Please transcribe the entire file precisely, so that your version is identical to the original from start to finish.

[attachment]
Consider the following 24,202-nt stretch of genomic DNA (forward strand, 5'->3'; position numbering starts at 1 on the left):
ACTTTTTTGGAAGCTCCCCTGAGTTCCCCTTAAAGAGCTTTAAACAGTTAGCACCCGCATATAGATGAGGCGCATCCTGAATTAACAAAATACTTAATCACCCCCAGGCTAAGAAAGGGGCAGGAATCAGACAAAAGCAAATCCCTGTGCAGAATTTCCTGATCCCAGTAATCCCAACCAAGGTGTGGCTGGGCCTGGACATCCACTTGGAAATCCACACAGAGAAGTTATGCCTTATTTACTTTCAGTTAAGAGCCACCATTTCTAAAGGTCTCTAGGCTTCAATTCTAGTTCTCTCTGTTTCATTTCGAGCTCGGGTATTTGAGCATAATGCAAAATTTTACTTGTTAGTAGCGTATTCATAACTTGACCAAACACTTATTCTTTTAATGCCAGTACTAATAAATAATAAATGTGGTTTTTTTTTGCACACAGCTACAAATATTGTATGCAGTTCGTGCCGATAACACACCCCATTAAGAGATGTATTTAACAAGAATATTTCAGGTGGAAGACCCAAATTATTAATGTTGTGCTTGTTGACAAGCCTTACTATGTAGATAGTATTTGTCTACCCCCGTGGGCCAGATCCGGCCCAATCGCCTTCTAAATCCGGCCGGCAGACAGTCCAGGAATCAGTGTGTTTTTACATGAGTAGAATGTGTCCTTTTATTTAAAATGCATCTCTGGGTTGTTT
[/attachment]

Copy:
Consider the following 24,202-nt stretch of genomic DNA (forward strand, 5'->3'; position numbering starts at 1 on the left):
ACTTTTTTGGAAGCTCCCCTGAGTTCCCCTTAAAGAGCTTTAAACAGTTAGCACCCGCATATAGATGAGGCGCATCCTGAATTAACAAAATACTTAATCACCCCCAGGCTAAGAAAGGGGCAGGAATCAGACAAAAGCAAATCCCTGTGCAGAATTTCCTGATCCCAGTAATCCCAACCAAGGTGTGGCTGGGCCTGGACATCCACTTGGAAATCCACACAGAGAAGTTATGCCTTATTTACTTTCAGTTAAGAGCCACCATTTCTAAAGGTCTCTAGGCTTCAATTCTAGTTCTCTCTGTTTCATTTCGAGCTCGGGTATTTGAGCATAATGCAAAATTTTACTTGTTAGTAGCGTATTCATAACTTGACCAAACACTTATTCTTTTAATGCCAGTACTAATAAATAATAAATGTGGTTTTTTTTTGCACACAGCTACAAATATTGTATGCAGTTCGTGCCGATAACACACCCCATTAAGAGATGTATTTAACAAGAATATTTCAGGTGGAAGACCCAAATTATTAATGTTGTGCTTGTTGACAAGCCTTACTATGTAGATAGTATTTGTCTACCCCCGTGGGCCAGATCCGGCCCAATCGCCTTCTAAATCCGGCCGGCAGACAGTCCAGGAATCAGTGTGTTTTTACATGAGTAGAATGTGTCCTTTTATTTAAAATGCATCTCTGGGTTGTTT